Figure 2. 
 
Spectral domain optical coherence tomography showing the boundary of each retinal layer evaluated in the study.
Figure 2. 
 
Spectral domain optical coherence tomography showing the boundary of each retinal layer evaluated in the study.
Figure 3. 
 
Depiction of thickness measurement points. (A) Four thickness measurement points located at 2800 μm and 3000 μm, superior and inferior directions from the foveal center; (B) re-attached region (a), unaffected region of the operated eye (b), corresponding region of the re-attached region (a'), corresponding region of the unaffected region (b'). Small closed circles indicate measurement points.
Figure 3. 
 
Depiction of thickness measurement points. (A) Four thickness measurement points located at 2800 μm and 3000 μm, superior and inferior directions from the foveal center; (B) re-attached region (a), unaffected region of the operated eye (b), corresponding region of the re-attached region (a'), corresponding region of the unaffected region (b'). Small closed circles indicate measurement points.
  1.  
    Reattached region: measuring points in the reattached retina located in the eye that received the retinal reattachment procedure (Fig. 3B, region [a]);
  2.  
    Unaffected region of the operated eye: measuring points in the undetached normal retina located in the eye that received the retinal reattachment procedure (Fig. 3B, region [b]); and
  3.  
    Corresponding region of the fellow eye: corresponding measuring points of the reattached region or unaffected region of the fellow eyes (Fig. 3B, region [a′, b′]).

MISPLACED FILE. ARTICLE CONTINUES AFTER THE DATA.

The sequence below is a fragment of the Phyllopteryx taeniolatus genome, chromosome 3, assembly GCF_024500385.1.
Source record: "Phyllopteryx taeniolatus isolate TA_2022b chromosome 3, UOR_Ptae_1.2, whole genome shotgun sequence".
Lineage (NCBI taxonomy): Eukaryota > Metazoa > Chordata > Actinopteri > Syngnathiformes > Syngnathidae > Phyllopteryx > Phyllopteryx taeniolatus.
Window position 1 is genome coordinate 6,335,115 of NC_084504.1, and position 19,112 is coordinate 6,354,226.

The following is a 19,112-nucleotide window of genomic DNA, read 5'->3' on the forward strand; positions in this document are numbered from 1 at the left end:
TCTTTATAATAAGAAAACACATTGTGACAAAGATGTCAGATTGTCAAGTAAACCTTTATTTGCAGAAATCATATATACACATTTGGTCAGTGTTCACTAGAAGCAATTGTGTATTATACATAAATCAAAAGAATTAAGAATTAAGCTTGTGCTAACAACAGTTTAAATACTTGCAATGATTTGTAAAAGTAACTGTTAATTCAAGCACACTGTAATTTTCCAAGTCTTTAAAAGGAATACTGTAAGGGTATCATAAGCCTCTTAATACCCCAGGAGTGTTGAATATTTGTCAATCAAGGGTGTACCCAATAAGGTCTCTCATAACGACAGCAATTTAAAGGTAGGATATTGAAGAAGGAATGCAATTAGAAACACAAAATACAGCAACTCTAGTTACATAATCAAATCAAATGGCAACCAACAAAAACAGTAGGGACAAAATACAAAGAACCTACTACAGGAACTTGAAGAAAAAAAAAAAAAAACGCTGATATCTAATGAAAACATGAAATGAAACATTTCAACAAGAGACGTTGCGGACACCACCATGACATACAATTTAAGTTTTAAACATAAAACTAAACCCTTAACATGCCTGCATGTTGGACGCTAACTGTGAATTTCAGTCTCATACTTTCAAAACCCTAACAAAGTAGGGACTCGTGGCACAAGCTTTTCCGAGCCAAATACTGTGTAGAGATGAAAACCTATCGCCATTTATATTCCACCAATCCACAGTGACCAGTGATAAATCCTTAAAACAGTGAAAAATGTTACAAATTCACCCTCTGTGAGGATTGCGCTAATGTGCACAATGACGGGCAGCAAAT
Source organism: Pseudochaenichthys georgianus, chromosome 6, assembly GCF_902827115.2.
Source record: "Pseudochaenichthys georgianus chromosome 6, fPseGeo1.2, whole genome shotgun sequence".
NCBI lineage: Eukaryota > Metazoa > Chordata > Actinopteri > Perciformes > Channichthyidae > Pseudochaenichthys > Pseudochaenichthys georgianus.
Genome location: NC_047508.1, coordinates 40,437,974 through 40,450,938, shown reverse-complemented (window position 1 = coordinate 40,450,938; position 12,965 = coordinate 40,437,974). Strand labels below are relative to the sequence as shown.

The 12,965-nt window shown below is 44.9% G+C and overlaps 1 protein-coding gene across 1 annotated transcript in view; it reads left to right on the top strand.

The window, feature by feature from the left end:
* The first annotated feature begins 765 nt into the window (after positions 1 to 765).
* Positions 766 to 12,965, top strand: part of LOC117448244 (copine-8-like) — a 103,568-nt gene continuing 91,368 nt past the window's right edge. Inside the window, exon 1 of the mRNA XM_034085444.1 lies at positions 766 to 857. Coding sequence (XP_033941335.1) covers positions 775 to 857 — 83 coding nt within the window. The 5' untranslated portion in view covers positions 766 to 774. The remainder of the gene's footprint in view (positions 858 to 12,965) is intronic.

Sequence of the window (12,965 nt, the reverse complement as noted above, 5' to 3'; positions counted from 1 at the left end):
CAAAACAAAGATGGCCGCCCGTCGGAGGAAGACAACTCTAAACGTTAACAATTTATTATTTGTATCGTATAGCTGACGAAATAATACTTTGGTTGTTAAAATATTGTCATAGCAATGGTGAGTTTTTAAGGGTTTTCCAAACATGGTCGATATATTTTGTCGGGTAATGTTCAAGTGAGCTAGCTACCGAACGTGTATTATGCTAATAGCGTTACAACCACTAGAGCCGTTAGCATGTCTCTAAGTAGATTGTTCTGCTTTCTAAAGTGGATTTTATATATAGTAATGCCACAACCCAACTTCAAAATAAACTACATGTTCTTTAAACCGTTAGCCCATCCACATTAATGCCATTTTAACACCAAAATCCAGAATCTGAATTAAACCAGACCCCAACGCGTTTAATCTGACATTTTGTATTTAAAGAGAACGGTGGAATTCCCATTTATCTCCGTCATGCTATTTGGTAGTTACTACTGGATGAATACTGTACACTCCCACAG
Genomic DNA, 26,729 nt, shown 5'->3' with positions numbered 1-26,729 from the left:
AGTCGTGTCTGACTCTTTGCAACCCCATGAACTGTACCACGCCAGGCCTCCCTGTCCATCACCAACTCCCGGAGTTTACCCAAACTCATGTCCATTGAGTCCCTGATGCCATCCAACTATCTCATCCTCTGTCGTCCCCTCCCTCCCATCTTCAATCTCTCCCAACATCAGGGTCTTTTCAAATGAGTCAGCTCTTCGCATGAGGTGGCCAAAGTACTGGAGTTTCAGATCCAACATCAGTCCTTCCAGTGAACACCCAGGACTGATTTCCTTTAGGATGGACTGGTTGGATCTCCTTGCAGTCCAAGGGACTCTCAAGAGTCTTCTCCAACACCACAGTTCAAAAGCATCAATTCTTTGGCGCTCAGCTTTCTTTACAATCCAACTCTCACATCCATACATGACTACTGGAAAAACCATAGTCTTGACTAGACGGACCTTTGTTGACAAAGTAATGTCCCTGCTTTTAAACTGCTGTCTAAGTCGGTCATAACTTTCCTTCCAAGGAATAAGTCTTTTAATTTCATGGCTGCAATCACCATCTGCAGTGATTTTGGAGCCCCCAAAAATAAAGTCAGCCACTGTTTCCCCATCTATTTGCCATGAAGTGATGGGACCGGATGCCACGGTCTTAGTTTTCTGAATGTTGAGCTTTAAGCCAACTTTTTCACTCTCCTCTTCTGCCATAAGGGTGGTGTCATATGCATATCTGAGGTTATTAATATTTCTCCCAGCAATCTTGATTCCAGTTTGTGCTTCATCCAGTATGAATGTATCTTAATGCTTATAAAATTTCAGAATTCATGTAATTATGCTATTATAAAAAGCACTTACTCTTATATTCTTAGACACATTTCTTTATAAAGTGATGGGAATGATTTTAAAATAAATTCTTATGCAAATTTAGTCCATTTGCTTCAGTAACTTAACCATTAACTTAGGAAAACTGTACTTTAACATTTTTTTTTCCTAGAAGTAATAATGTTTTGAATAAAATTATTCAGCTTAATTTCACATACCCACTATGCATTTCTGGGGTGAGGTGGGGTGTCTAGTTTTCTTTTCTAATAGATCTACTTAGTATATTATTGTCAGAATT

A single observer (JHK), who was masked as to whether the eye had superior half or inferior half retinal detachment, performed the measurements, and the mean value of thickness measured at 2800 μm and 3000 μm was used for analysis. Comparisons of the thickness of each retinal layer were performed according to the followings categories: 
  1.  
    Comparison within eyes receiving retinal reattachment surgery: comparison between the reattached region and the unaffected region of the operated eye; and
  2.  
    Comparison within the fellow eyes: comparison between the corresponding region of the reattached region and the corresponding region of the unaffected region.
Correlation analysis was performed for retinal layers showing significant differences in thickness between the reattached region and the unaffected region of the operated eye. Correlations between the difference in thickness of retinal layers and both the duration of retinal detachment and duration between the retinal reattachment procedure and SD-OCT scan were evaluated. In addition, correlations between the difference in thickness of retinal layers and postoperative visual acuity and difference in pre-operative and postoperative best corrected visual acuity (BCVA, logarithm of the minimum angle of resolution units) were evaluated in eyes with fovea involving or splitting RRD. Eyes were divided into two groups, those who had scleral buckling procedure and those who underwent PPV. The duration of retinal detachment, the duration between surgery and SD-OCT scan, and difference in the thickness of retinal layers showing significant differences in thickness between the reattached region and the unaffected region of the operated eye were compared between the two groups. 
Statistical analyses were performed using a commercially available software package (SPSS ver. 18.0 for Windows; SPSS Sciences, Chicago, IL). Comparisons of the thicknesses of each retinal layer were performed using paired t tests or Wilcoxon signed ranks tests with and without Bonferroni's correction. Comparisons between eyes underwent scleral buckling procedure and eyes underwent PPV were performed using independent samples t test or Mann-Whitney U test. Correlation analyses were performed using Pearson correlation analysis. 
Results